Ben Gallagher, co-founder of B+A commented: “Government policy in the handling of coronavirus has affected the level of trust Gen-Z place on government when it comes to their long term health. For the past 12 months people’s lives have been at the mercy of their government. This erosion of trust opens up opportunities for businesses, cultural organisations and charities to step into this space and better service society as a whole.”

How the pandemic has changed Gen-Z’s view on companies

It wasn’t just the structure and sector that affected trust. Actions spoke too. For brands, over half (53%) of respondents stated they are more likely to choose a product from a company based on how the business acted during COVID-19. 

How an organisation acted during COVID-19 also affected young people’s preference for their choice of future workplace. Over three quarters (77%) of Gen-Z around the world will take into consideration how a business acted during COVID-19 when choosing a place to work. This percentage increases with age and the closer they are to entering the workforce, and also range widely from country to country – from 61% in France to 92% in China.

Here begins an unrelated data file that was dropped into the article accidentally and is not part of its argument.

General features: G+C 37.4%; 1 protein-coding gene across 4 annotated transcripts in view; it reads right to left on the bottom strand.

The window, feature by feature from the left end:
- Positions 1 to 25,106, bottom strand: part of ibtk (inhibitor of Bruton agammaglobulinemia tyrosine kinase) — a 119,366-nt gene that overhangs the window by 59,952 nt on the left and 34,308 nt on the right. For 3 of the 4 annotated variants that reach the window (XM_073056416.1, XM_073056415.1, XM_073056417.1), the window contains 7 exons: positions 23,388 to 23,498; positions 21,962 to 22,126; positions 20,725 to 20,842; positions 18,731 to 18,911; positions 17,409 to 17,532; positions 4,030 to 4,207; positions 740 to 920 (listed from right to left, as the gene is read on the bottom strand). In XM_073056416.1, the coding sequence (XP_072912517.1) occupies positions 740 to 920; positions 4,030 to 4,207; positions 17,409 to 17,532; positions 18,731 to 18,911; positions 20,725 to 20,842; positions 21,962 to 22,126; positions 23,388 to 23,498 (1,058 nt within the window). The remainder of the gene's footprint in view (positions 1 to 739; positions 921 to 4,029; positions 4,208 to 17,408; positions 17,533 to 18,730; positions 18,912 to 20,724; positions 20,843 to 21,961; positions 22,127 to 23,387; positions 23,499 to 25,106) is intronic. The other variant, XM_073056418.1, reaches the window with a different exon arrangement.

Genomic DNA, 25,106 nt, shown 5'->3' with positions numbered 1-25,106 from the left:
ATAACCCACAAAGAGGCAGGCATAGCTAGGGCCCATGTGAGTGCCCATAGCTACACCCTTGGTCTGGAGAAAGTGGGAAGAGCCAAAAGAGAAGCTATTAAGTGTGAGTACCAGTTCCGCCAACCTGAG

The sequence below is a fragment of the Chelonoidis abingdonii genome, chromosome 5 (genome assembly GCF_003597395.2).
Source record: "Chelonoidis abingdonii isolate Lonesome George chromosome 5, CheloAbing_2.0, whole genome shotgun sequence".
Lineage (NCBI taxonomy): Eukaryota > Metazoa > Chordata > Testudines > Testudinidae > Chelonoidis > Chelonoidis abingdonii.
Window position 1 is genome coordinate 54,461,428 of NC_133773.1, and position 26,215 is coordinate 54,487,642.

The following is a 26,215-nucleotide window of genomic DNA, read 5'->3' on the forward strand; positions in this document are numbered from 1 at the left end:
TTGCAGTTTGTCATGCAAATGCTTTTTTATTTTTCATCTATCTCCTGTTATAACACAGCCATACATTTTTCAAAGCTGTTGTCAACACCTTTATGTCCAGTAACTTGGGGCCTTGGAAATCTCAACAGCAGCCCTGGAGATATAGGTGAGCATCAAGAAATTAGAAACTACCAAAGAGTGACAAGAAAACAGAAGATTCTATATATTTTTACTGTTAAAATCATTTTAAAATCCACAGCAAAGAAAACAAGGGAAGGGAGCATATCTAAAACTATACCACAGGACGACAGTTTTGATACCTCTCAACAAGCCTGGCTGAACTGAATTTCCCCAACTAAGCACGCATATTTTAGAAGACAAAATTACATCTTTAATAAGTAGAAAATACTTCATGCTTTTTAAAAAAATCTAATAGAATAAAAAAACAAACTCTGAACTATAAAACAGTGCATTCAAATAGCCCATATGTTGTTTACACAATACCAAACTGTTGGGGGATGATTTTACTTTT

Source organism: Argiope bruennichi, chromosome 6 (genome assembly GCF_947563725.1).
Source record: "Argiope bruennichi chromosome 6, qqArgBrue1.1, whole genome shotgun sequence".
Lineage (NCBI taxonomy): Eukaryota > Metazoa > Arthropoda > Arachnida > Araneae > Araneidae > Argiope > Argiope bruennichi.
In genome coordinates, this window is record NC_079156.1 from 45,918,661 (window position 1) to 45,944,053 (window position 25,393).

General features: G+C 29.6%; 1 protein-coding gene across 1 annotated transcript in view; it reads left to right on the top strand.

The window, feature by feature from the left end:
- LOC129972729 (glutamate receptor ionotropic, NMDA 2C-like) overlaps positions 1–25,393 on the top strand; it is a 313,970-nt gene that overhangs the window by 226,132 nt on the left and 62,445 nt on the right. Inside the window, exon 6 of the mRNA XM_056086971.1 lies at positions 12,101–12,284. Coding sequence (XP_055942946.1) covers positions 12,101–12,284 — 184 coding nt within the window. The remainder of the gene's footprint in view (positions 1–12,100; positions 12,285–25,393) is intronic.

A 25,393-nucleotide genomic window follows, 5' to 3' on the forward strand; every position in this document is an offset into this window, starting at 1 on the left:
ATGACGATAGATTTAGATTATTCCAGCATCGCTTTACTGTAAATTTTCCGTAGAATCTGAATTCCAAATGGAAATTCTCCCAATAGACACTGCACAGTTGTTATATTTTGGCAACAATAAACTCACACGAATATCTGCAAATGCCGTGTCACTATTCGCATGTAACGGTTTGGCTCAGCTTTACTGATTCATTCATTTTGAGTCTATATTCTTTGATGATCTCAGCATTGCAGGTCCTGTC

Andrew Missingham, co-founder of B+A commented: “On this evidence, the pandemic has made a nonsense of the distinction between “customers” and “employees”.  Brands need to remember that young people are both. Young people around the world have been paying attention to how brands have acted during the pandemic and how they’ve treated their staff, and, based on what they see, will choose who to buy from, or where to work in the future.” 

The findings were also compared to the UN’s Human Development Index, which defines well-being of a population defined by three measures: life expectancy, access to education, income per capita.

B+A found that regarding product, service or workplace choice, the findings and the UN’s Human Development Index were inversely correlated. The likelihood of choosing a product from a company (-.82) and choosing a place to work (-.72) have strong inverse correlations to the HDI based on how businesses acted during COVID-19. 

Ben Gallagher, co-founder of B+A, notes that, “The data is telling us that young people, living in countries with lower living standards and less government support are also looking for interventions and putting their trust in companies. This raises big challenges for the role of government in our lives. Whilst it’s easy to say the opportunity is for business to step in, perhaps the more important question to explore is how the relationship between business and government should evolve.”

Emerging stronger from the pandemic